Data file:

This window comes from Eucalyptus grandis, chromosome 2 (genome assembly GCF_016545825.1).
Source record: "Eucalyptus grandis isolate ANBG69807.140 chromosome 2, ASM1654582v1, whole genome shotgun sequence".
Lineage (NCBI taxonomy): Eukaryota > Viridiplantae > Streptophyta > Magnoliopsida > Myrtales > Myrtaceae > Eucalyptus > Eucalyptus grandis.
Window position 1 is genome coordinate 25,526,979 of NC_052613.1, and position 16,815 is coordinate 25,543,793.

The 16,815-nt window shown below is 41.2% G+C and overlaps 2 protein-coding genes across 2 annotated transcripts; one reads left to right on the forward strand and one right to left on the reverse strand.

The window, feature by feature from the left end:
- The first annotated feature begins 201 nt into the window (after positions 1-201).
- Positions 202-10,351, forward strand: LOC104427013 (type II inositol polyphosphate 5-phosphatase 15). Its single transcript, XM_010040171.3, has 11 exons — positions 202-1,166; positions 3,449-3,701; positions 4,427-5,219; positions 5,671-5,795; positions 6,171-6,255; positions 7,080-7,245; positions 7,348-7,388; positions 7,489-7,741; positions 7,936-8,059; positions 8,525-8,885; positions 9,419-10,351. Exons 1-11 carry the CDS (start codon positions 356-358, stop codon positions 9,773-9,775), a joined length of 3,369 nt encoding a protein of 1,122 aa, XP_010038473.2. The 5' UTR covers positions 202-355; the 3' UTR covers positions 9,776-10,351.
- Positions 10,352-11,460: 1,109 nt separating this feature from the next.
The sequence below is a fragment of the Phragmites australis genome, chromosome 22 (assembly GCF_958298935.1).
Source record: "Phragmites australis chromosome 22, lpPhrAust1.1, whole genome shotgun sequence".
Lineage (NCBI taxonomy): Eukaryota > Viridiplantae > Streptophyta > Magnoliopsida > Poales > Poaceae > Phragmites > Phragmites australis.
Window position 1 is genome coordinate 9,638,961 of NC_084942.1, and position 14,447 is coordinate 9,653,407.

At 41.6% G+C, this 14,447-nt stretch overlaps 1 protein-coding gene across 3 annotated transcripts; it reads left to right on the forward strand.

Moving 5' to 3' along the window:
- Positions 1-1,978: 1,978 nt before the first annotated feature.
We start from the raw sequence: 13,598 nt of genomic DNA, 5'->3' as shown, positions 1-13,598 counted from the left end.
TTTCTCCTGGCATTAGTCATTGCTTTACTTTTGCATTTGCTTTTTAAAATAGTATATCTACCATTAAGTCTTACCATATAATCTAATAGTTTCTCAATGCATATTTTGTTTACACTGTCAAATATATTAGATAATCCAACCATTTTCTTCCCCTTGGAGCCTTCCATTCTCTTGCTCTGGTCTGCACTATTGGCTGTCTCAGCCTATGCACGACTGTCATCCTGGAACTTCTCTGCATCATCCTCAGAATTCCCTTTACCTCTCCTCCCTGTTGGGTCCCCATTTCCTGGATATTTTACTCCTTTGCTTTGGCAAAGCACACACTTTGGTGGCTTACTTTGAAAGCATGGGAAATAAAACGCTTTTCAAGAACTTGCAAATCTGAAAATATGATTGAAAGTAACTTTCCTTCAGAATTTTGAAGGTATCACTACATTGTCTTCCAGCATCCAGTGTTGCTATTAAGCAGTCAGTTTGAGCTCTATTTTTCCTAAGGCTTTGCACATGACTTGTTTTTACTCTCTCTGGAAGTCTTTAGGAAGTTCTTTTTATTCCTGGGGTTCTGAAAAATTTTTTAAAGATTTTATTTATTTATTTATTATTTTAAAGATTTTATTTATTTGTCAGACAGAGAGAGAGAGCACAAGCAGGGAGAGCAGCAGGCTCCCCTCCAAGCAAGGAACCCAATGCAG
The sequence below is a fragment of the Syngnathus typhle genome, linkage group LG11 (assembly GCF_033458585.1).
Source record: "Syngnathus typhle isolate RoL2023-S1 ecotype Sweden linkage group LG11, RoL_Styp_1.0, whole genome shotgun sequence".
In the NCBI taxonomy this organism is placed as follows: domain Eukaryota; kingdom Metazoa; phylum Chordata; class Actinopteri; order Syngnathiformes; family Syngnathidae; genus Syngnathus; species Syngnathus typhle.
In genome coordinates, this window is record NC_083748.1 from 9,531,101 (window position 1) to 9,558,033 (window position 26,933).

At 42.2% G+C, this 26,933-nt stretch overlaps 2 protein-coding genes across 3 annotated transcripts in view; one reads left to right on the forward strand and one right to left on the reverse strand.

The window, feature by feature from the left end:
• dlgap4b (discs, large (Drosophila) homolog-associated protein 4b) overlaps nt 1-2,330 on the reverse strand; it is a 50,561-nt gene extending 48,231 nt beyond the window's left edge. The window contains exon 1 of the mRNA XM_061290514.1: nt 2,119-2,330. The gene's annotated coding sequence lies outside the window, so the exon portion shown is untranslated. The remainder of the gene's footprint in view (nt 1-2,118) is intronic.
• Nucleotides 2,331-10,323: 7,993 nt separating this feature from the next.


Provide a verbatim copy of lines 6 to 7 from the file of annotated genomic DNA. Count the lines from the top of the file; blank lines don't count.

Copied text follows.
The window, feature by feature from the left end:
- The first annotated feature begins 201 nt into the window (after positions 1-201).